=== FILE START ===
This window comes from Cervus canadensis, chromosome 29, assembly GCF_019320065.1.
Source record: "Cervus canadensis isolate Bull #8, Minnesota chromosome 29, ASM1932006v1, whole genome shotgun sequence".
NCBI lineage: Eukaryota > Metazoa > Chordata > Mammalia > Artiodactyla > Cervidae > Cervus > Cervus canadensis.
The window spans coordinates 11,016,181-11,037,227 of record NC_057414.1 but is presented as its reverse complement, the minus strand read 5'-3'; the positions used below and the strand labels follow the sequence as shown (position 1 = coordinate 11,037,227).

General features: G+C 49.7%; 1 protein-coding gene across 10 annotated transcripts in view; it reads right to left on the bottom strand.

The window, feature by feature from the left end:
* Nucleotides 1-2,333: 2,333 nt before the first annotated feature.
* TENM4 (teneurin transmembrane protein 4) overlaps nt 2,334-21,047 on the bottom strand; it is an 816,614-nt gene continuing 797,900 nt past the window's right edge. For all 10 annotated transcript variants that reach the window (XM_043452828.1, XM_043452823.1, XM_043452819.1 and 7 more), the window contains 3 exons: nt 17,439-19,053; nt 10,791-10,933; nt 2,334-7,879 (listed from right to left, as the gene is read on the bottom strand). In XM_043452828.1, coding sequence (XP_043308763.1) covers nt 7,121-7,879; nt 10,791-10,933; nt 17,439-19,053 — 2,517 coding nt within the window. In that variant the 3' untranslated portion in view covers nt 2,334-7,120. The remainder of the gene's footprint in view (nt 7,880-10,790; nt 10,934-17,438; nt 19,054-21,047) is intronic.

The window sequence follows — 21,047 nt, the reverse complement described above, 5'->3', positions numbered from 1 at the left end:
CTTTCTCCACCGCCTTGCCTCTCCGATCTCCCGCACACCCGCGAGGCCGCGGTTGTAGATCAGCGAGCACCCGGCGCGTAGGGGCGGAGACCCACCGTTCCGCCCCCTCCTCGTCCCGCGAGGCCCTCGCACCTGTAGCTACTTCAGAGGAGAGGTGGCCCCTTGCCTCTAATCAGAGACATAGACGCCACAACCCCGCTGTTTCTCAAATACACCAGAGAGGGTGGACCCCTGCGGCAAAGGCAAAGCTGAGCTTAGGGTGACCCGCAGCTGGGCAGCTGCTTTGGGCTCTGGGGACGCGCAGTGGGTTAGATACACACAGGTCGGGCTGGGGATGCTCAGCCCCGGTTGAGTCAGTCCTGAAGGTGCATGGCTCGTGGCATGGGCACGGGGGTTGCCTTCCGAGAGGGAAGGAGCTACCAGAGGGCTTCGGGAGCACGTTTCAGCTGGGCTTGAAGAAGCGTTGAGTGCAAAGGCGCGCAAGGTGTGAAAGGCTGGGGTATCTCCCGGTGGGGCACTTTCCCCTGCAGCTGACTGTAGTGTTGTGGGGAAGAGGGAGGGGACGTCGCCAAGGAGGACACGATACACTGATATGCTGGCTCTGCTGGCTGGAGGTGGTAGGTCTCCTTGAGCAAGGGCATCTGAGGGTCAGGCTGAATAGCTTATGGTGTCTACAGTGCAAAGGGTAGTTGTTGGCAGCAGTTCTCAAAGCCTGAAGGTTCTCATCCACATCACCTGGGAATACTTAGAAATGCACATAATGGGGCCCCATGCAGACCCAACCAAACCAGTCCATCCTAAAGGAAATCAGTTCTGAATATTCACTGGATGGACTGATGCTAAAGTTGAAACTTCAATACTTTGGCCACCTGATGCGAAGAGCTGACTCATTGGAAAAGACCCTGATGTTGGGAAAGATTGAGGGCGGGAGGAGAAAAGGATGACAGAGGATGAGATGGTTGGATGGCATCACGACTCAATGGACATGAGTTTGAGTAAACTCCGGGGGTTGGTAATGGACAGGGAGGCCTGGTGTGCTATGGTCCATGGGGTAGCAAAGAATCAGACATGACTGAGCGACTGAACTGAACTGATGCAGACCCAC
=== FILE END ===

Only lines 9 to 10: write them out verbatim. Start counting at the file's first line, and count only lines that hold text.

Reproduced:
The window sequence follows — 21,047 nt, the reverse complement described above, 5'->3', positions numbered from 1 at the left end:
CTTTCTCCACCGCCTTGCCTCTCCGATCTCCCGCACACCCGCGAGGCCGCGGTTGTAGATCAGCGAGCACCCGGCGCGTAGGGGCGGAGACCCACCGTTCCGCCCCCTCCTCGTCCCGCGAGGCCCTCGCACCTGTAGCTACTTCAGAGGAGAGGTGGCCCCTTGCCTCTAATCAGAGACATAGACGCCACAACCCCGCTGTTTCTCAAATACACCAGAGAGGGTGGACCCCTGCGGCAAAGGCAAAGCTGAGCTTAGGGTGACCCGCAGCTGGGCAGCTGCTTTGGGCTCTGGGGACGCGCAGTGGGTTAGATACACACAGGTCGGGCTGGGGATGCTCAGCCCCGGTTGAGTCAGTCCTGAAGGTGCATGGCTCGTGGCATGGGCACGGGGGTTGCCTTCCGAGAGGGAAGGAGCTACCAGAGGGCTTCGGGAGCACGTTTCAGCTGGGCTTGAAGAAGCGTTGAGTGCAAAGGCGCGCAAGGTGTGAAAGGCTGGGGTATCTCCCGGTGGGGCACTTTCCCCTGCAGCTGACTGTAGTGTTGTGGGGAAGAGGGAGGGGACGTCGCCAAGGAGGACACGATACACTGATATGCTGGCTCTGCTGGCTGGAGGTGGTAGGTCTCCTTGAGCAAGGGCATCTGAGGGTCAGGCTGAATAGCTTATGGTGTCTACAGTGCAAAGGGTAGTTGTTGGCAGCAGTTCTCAAAGCCTGAAGGTTCTCATCCACATCACCTGGGAATACTTAGAAATGCACATAATGGGGCCCCATGCAGACCCAACCAAACCAGTCCATCCTAAAGGAAATCAGTTCTGAATATTCACTGGATGGACTGATGCTAAAGTTGAAACTTCAATACTTTGGCCACCTGATGCGAAGAGCTGACTCATTGGAAAAGACCCTGATGTTGGGAAAGATTGAGGGCGGGAGGAGAAAAGGATGACAGAGGATGAGATGGTTGGATGGCATCACGACTCAATGGACATGAGTTTGAGTAAACTCCGGGGGTTGGTAATGGACAGGGAGGCCTGGTGTGCTATGGTCCATGGGGTAGCAAAGAATCAGACATGACTGAGCGACTGAACTGAACTGATGCAGACCCAC